Hatice Cengiz’s life took a brutal turn four years ago when the man she was going to marry, Saudi dissident journalist Jamal Khashoggi, was assassinated and dismembered at the Saudi consulate in Istanbul, where she had gone for divorce proceedings from her previous marriage. Cengiz, a Turkish scholar of Middle Eastern affairs, waited in vain for hours at the door of the consulate on that fateful October 2, 2018 for Khashoggi to come out, whose body has never been found.

On the night of October 18, Saudi Arabia admitted his death in a statement and, months later, a UN investigation and other US and Turkish inquiries found evidence that Saudi Crown Prince Mohamed bin Salman knew of and approved the murder. plan to assassinate Jamal Khashoggi by hitmen inside the consular office. Khashoggi would have turned 60 that same month.

Now, the energy crisis derived from the Russian invasion of Ukraine has put an end to the initial international rejection of Bin Salman for his relationship with crime and realpolitik reigns. “I am disappointed to see Western leaders legitimizing the Saudi prince for energy,” Hatice Cengiz told La Vanguardia, after the conference she gave at the Museum of Communication in Berlin, invited by the Chancellor Helmut Schmidt Foundation. “I feel sadness before these leaders and politicians, who represent their countries; it is a shame for them, including my country,” she stated.

This summer, Prince Bin Salman was received, among other rulers, by the French president, Emmanuel Macron, in Paris in July, and the Turkish president, Recep Tayyip Erdogan, in Ankara in June. US President Joe Biden met with him in Yida on July 15; and the German Chancellor, Olaf Scholz, also visited him in Jeddah on September 24 as part of a tour that also took him to Qatar and the United Arab Emirates (USA). “Unfortunately, Saudi Arabia has become more important for these countries, which have to manage the crisis by knocking on their doors for energy; it is what the Saudi administration was waiting for, thus gaining legitimacy after the assassination”, continues Cengiz.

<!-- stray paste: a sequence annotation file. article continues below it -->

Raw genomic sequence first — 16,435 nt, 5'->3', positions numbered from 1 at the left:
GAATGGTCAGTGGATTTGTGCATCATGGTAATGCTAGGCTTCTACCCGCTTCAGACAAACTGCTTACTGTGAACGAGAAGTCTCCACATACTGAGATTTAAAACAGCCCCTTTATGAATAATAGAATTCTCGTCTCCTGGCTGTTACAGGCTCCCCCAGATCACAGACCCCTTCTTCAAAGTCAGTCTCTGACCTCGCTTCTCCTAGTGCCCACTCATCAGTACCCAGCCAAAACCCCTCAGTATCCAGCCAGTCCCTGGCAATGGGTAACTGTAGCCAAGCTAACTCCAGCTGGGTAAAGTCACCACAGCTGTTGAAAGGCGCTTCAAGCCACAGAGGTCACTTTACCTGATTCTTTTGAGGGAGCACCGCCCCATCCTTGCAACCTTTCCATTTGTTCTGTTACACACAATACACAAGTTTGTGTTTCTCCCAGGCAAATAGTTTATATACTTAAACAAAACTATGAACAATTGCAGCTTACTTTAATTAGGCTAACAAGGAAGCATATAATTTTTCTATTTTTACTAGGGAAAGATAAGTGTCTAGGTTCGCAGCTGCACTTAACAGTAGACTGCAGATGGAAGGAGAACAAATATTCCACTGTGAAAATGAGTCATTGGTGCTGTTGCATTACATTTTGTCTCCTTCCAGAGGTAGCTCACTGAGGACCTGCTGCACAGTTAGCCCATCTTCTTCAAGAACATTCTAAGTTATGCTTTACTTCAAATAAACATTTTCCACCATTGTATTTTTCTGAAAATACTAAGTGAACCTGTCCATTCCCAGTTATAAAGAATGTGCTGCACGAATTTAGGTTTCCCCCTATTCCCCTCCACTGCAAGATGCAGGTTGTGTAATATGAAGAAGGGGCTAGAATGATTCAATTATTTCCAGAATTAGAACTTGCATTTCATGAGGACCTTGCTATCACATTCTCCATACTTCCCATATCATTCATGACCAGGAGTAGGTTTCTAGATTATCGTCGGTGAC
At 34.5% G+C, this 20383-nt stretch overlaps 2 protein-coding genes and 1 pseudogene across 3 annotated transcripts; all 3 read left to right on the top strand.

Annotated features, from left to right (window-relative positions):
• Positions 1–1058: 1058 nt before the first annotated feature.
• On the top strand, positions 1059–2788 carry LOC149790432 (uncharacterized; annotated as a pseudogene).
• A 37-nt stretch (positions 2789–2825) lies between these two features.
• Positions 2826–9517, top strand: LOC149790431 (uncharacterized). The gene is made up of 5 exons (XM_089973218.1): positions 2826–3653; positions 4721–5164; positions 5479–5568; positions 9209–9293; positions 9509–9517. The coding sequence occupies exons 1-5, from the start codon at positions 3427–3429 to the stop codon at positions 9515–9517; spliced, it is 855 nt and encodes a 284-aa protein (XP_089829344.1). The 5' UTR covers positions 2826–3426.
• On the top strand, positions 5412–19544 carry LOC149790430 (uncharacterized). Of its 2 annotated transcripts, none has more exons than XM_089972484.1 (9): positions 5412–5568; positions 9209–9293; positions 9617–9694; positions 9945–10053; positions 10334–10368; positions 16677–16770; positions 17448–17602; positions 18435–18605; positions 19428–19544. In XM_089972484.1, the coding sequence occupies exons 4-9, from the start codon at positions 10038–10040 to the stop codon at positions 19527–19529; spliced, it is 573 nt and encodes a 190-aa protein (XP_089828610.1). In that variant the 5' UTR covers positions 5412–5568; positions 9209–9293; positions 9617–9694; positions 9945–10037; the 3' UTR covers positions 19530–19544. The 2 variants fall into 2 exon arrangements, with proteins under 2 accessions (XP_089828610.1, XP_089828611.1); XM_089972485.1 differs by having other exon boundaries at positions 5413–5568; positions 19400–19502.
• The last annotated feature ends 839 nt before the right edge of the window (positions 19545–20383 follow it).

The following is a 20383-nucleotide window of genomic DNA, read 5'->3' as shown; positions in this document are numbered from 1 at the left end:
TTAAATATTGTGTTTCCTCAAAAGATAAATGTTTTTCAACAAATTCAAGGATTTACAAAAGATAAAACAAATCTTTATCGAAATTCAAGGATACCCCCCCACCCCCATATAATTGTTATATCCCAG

Following the murder of her fiancé, for whom she continues to call for justice, Hatice Cengiz, now 40, became a human rights activist and has spoken about the case before the European Parliament, the US Congress, the Commission on Human Rights of the UN, and before parliaments of several countries. “Speaking, counting and mobilizing people, doing something, the only thing I have is myself and my own voice, and staying alive,” Cengiz told the audience. I had no strength to live, my pain was so great (…). My emotions were pulling me down, but my thoughts were pushing me forward.”

Hatice Cengiz, who published a book about the gruesome murder of her future husband, says she tries to “turn this ordeal into useful action” and perseveres despite setbacks. “Four years have passed, during which I have experienced real politics, I have personally known the concepts of the world system and the calculations behind closed doors, the economic interests of countries and the balance of power,” she recounted. But along the way, she maintained, she has come to the conclusion that “the rights are not lost as long as there is someone who claims them.”

He has clear memories of the day of the Kashoggi crime. “The waiting time was going up and up, Jamal wasn’t coming out, the clock was ticking and Jamal wasn’t showing up, I was getting worried,” she recounted. My first action was to call the consulate, my subconscious mind told me that everything was fine. While on the phone, I thought that the delay might be due to something unexpected. The shock came when the person who answered the phone informed me that no one was inside and that the consulate was now closed. I said that it was impossible, that I was still here waiting for my fiancé and that I was sure that he had not come out the door of the consulate, because Jamal told me to wait for him here. That conversation woke me up and made me realize that something was seriously wrong.”